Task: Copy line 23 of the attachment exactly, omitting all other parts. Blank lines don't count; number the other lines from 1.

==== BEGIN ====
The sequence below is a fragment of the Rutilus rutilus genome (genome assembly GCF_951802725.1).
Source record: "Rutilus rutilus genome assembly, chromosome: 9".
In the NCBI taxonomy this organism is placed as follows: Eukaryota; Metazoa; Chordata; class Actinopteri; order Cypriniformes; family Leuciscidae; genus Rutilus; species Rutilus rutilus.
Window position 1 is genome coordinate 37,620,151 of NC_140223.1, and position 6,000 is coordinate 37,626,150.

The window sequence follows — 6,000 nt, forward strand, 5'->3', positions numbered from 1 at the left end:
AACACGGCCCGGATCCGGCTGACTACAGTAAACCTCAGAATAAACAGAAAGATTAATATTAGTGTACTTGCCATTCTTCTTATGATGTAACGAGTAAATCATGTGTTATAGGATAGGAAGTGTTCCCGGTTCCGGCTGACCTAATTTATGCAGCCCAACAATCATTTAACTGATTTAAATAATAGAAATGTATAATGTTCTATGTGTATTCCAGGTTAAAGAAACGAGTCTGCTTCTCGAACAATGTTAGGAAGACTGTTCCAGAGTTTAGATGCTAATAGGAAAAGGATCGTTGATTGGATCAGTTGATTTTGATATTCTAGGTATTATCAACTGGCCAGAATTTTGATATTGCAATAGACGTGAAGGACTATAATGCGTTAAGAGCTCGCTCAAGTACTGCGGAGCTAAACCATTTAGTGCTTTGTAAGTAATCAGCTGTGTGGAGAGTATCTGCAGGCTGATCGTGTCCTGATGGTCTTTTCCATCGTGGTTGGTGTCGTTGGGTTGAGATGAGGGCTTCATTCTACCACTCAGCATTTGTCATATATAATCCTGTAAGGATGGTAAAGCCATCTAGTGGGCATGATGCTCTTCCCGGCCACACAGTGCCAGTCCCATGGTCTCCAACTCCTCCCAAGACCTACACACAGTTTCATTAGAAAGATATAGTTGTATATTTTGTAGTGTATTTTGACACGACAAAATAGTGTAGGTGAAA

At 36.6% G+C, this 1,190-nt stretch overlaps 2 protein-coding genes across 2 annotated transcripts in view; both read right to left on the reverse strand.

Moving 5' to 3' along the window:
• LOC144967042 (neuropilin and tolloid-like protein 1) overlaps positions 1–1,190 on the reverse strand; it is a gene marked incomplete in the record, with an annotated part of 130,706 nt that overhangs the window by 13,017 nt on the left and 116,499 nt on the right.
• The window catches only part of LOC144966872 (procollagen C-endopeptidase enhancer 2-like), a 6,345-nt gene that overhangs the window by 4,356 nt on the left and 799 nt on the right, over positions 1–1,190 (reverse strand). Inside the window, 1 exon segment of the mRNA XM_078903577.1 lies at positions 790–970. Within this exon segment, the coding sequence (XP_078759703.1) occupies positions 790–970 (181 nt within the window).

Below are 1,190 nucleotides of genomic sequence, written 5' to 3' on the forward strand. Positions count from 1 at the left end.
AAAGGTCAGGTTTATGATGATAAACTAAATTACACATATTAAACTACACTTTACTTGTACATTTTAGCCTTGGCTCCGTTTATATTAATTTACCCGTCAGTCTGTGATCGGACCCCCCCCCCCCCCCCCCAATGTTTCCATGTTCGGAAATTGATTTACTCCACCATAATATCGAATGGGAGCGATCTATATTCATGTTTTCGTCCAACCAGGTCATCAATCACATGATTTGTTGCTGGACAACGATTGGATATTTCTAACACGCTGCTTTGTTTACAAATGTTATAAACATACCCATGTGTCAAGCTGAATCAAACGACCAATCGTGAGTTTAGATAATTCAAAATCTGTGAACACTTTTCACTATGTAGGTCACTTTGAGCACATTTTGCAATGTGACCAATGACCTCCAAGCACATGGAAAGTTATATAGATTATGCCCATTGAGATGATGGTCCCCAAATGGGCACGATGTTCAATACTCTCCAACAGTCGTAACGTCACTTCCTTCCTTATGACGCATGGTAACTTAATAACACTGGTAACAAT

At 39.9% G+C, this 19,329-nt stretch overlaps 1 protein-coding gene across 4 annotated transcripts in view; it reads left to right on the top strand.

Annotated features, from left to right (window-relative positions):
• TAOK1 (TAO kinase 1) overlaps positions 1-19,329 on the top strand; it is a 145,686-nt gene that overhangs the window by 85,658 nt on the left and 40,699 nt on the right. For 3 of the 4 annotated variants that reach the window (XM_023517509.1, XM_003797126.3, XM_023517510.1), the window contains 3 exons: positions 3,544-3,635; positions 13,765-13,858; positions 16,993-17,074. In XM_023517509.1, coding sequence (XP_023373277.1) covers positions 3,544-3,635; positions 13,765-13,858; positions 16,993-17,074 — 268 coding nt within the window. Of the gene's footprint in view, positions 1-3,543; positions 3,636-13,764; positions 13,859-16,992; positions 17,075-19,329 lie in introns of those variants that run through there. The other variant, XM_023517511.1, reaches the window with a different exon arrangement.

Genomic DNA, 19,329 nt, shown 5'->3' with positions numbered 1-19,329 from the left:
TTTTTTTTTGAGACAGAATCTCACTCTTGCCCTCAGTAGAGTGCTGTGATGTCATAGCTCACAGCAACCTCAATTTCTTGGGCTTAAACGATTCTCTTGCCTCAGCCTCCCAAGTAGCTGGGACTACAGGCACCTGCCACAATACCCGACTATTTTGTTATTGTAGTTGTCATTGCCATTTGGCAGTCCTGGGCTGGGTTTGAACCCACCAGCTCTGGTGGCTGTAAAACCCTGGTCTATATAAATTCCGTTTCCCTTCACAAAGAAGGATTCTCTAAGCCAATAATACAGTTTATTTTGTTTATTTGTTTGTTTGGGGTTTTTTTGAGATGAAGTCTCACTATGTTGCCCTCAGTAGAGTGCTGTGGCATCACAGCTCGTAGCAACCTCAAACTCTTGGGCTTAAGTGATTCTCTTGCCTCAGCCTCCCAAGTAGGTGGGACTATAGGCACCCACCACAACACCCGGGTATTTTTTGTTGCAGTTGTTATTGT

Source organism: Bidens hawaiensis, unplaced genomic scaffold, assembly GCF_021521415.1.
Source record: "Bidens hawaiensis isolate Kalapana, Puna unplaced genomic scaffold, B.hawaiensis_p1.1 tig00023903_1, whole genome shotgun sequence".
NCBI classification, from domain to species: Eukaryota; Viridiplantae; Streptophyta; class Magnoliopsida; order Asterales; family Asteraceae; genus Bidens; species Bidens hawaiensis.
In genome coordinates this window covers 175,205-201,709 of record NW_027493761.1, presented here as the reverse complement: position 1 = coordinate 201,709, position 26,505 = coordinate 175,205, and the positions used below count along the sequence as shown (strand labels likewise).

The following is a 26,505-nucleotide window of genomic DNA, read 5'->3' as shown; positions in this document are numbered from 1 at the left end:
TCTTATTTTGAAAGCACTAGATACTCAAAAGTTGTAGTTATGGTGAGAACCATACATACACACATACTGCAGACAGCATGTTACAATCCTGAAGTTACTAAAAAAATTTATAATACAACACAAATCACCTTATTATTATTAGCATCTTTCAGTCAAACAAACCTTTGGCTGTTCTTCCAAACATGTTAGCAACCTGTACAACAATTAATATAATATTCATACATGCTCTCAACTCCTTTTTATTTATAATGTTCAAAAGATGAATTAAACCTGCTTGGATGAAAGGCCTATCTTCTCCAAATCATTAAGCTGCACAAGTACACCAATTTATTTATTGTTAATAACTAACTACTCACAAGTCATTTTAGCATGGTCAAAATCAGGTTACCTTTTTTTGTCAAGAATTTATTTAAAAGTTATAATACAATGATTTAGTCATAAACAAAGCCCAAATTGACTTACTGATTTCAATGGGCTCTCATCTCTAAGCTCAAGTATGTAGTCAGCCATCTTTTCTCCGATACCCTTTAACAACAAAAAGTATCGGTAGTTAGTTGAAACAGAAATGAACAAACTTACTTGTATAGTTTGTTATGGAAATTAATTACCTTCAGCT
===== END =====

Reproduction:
TCTTATTTTGAAAGCACTAGATACTCAAAAGTTGTAGTTATGGTGAGAACCATACATACACACATACTGCAGACAGCATGTTACAATCCTGAAGTTACTAAAAAAATTTATAATACAACACAAATCACCTTATTATTATTAGCATCTTTCAGTCAAACAAACCTTTGGCTGTTCTTCCAAACATGTTAGCAACCTGTACAACAATTAATATAATATTCATACATGCTCTCAACTCCTTTTTATTTATAATGTTCAAAAGATGAATTAAACCTGCTTGGATGAAAGGCCTATCTTCTCCAAATCATTAAGCTGCACAAGTACACCAATTTATTTATTGTTAATAACTAACTACTCACAAGTCATTTTAGCATGGTCAAAATCAGGTTACCTTTTTTTGTCAAGAATTTATTTAAAAGTTATAATACAATGATTTAGTCATAAACAAAGCCCAAATTGACTTACTGATTTCAATGGGCTCTCATCTCTAAGCTCAAGTATGTAGTCAGCCATCTTTTCTCCGATACCCTTTAACAACAAAAAGTATCGGTAGTTAGTTGAAACAGAAATGAACAAACTTACTTGTATAGTTTGTTATGGAAATTAATTACCTTCAGCT